“The increase in ambivalence suggests that opinions about the effectiveness of private label cleaning products have as much to do with the broader consumer mindset as they do with actual product experience,” the report states. “When times are tough, consumers are more willing to believe that store brands are just as effective as higher-priced national brands. In an improving economy, the challenge facing retailers is to expand the appeal of private label cleaning products beyond price alone.”
The good news is that private label antibacterial products are well-positioned to increase sales as the public continues to express demand for soaps, hand-sanitizers, wipes and other germ-killing cleaners in an age of superbugs, H1N1, avian flu, and E. coli outbreaks.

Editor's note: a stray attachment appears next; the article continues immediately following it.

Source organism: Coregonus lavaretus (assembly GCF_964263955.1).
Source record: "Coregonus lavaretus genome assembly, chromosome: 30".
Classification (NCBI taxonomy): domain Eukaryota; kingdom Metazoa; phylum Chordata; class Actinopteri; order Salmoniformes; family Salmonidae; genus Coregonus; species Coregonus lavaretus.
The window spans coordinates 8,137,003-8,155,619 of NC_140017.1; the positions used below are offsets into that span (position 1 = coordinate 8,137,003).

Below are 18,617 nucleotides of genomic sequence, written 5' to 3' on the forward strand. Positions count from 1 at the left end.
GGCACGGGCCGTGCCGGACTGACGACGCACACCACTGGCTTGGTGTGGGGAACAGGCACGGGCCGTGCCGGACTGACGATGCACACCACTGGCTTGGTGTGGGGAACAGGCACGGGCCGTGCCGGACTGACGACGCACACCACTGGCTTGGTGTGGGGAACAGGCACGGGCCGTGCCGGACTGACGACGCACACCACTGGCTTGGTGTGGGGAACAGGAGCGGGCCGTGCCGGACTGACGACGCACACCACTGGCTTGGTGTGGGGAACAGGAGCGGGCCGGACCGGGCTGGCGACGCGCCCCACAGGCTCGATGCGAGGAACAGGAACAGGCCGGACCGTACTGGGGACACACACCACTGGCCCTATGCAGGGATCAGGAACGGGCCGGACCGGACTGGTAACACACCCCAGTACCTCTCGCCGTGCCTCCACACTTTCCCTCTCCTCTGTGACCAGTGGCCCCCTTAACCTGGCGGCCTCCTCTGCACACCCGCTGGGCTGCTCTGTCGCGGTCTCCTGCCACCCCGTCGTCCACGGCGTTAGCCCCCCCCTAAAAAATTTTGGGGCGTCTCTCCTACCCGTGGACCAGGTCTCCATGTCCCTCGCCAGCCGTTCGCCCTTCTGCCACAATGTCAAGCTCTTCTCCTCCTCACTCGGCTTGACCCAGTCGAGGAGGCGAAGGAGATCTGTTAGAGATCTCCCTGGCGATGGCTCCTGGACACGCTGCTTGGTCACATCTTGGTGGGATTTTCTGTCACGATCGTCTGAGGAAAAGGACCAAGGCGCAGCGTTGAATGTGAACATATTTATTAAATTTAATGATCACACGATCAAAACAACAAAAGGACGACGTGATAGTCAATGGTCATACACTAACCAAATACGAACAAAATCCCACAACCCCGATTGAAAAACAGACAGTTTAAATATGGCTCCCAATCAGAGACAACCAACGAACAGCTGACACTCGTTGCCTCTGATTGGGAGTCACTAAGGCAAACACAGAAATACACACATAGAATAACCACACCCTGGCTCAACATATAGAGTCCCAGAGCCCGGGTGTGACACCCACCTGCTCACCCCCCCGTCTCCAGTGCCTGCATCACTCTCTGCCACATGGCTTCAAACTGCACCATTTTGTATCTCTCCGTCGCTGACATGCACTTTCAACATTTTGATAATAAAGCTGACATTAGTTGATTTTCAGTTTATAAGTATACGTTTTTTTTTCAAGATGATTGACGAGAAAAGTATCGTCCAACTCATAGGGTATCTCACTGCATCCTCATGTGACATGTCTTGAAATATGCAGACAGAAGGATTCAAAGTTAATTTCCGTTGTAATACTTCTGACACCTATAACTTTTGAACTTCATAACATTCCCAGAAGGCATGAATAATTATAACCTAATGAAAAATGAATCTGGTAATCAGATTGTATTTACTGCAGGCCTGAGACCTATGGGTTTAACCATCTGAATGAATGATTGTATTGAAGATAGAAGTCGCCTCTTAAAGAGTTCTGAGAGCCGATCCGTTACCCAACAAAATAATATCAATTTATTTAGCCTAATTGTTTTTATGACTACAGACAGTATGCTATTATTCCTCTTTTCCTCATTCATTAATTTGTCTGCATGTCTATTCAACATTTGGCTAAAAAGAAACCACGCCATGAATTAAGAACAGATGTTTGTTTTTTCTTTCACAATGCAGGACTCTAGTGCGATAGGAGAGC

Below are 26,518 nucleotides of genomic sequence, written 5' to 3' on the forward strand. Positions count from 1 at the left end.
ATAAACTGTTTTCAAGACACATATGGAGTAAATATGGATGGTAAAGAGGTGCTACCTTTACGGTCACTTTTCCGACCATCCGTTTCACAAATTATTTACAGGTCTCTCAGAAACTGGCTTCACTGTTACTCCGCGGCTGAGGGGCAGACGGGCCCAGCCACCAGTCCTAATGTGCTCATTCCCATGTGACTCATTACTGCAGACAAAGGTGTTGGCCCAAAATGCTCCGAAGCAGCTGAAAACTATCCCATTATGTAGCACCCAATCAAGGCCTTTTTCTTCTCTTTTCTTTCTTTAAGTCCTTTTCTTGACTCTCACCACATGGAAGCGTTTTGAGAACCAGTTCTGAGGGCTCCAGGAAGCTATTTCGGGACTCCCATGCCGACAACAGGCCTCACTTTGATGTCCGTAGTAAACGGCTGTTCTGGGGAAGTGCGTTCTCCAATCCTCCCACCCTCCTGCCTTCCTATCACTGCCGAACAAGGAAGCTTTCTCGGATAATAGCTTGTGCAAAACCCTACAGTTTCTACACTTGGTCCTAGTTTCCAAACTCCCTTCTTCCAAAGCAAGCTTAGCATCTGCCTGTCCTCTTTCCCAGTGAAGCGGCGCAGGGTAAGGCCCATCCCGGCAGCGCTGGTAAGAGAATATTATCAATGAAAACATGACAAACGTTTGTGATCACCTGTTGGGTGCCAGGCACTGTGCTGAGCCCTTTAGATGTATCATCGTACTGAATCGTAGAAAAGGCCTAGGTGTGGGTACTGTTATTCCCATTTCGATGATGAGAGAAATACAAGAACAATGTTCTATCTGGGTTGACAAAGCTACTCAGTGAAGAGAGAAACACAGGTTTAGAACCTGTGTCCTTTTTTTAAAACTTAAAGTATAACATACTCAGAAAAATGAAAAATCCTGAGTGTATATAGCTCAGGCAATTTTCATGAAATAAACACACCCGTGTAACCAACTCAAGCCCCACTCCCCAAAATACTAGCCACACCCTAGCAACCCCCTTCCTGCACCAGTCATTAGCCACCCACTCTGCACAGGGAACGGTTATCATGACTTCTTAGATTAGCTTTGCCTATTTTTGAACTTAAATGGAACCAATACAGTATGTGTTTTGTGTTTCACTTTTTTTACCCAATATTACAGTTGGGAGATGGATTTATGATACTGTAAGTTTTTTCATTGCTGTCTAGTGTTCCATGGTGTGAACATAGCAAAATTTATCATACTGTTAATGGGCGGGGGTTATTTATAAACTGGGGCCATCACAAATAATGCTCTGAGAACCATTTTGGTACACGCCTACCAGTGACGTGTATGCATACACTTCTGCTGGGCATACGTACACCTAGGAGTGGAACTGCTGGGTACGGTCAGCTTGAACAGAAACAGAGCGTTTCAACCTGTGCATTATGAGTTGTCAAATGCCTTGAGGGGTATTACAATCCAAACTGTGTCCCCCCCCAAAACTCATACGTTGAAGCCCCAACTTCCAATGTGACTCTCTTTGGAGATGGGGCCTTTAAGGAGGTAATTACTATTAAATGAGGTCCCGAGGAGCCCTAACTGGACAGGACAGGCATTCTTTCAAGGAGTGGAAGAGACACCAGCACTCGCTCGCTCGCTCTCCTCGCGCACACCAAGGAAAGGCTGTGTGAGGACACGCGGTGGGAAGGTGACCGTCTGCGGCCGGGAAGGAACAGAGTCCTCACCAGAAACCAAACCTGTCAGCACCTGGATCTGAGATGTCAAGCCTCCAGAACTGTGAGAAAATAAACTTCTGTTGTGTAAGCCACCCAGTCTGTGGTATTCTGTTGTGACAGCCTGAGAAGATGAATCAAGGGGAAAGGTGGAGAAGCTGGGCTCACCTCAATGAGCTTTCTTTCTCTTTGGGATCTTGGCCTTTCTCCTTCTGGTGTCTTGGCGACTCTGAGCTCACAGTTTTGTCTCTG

“Some claim that the American consumer has become germophobic given the media hype around recent epidemics,” says Donna Rippin, antibac category director for Sheboygan, Wis.-based Rockline Industries. “While we consider that an exaggerated perspective, it is clear that consumer awareness about germ transmission is heightened, and products such as antibacterial wipes, soaps, and lotions benefit from this shift in consumer attitude.”
A recent poll released by Washington, D.C.-based American Cleaning Institute and Personal Care Products Council says 74 percent of American consumers use antibacterial soap, and more than 50 percent use it regularly. Additionally, 48 percent of shoppers specifically seek out soap with antibacterial properties, and the majority of Americans view antibacterial soap as ‘very useful’ in preventing the spread of germs in everyday settings such as doctor’s offices, hospitals and healthcare centers, school washrooms and cafeterias, after changing diapers or caring for sick or elderly family members, or everyday hand washing.